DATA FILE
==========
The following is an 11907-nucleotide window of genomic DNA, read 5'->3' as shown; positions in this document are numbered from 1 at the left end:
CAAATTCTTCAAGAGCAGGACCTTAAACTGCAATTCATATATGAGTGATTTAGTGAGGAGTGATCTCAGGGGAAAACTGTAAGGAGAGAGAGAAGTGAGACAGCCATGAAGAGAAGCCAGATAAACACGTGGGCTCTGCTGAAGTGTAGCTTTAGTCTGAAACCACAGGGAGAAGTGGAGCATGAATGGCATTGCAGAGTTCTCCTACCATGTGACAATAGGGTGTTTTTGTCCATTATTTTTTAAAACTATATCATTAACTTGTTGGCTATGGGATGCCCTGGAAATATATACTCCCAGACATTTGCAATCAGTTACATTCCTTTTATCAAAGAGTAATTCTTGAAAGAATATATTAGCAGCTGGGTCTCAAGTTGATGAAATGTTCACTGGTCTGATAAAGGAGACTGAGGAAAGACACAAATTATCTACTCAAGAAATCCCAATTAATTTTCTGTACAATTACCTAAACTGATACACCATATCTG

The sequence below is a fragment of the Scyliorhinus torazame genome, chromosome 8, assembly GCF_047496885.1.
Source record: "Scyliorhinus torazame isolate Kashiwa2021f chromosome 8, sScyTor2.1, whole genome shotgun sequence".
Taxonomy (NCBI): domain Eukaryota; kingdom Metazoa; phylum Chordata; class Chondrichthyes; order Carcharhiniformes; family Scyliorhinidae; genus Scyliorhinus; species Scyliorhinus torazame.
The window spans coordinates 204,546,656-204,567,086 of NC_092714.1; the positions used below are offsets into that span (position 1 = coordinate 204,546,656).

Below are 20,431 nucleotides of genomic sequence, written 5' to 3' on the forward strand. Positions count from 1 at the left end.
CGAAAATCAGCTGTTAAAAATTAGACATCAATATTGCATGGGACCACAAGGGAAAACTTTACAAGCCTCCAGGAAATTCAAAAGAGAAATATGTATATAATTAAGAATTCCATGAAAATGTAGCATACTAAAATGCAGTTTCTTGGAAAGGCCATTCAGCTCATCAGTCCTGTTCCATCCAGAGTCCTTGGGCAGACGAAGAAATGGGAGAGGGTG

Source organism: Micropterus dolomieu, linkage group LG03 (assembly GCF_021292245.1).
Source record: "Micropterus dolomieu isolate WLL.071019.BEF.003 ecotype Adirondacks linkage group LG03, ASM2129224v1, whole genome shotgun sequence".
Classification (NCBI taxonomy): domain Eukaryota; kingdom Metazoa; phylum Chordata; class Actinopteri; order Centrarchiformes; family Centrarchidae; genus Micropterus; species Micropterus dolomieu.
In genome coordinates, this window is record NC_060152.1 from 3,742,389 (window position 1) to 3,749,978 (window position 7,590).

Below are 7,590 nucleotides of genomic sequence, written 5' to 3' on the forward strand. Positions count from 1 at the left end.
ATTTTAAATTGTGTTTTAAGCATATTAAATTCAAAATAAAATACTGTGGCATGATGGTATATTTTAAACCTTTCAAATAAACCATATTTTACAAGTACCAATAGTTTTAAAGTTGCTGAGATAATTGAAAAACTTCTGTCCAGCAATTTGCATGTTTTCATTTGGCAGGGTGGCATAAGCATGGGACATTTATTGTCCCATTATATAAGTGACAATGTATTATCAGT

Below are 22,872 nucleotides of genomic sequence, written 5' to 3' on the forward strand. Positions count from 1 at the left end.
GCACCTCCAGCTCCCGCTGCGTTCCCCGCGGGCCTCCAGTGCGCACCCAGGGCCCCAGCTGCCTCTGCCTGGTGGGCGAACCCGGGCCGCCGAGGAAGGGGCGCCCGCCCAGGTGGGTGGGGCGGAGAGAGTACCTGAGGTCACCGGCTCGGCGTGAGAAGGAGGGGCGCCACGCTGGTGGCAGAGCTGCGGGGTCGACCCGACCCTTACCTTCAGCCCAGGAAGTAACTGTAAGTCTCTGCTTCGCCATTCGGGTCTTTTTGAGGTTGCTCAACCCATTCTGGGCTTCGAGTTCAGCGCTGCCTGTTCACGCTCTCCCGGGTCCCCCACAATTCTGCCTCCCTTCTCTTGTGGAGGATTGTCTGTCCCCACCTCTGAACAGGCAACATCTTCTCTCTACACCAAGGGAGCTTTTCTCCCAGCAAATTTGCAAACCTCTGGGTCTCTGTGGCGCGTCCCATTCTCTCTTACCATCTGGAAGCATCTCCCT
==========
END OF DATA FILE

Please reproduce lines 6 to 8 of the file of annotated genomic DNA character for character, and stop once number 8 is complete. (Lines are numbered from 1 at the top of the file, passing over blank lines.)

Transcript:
The window spans coordinates 204,546,656-204,567,086 of NC_092714.1; the positions used below are offsets into that span (position 1 = coordinate 204,546,656).

Below are 20,431 nucleotides of genomic sequence, written 5' to 3' on the forward strand. Positions count from 1 at the left end.
CGAAAATCAGCTGTTAAAAATTAGACATCAATATTGCATGGGACCACAAGGGAAAACTTTACAAGCCTCCAGGAAATTCAAAAGAGAAATATGTATATAATTAAGAATTCCATGAAAATGTAGCATACTAAAATGCAGTTTCTTGGAAAGGCCATTCAGCTCATCAGTCCTGTTCCATCCAGAGTCCTTGGGCAGACGAAGAAATGGGAGAGGGTG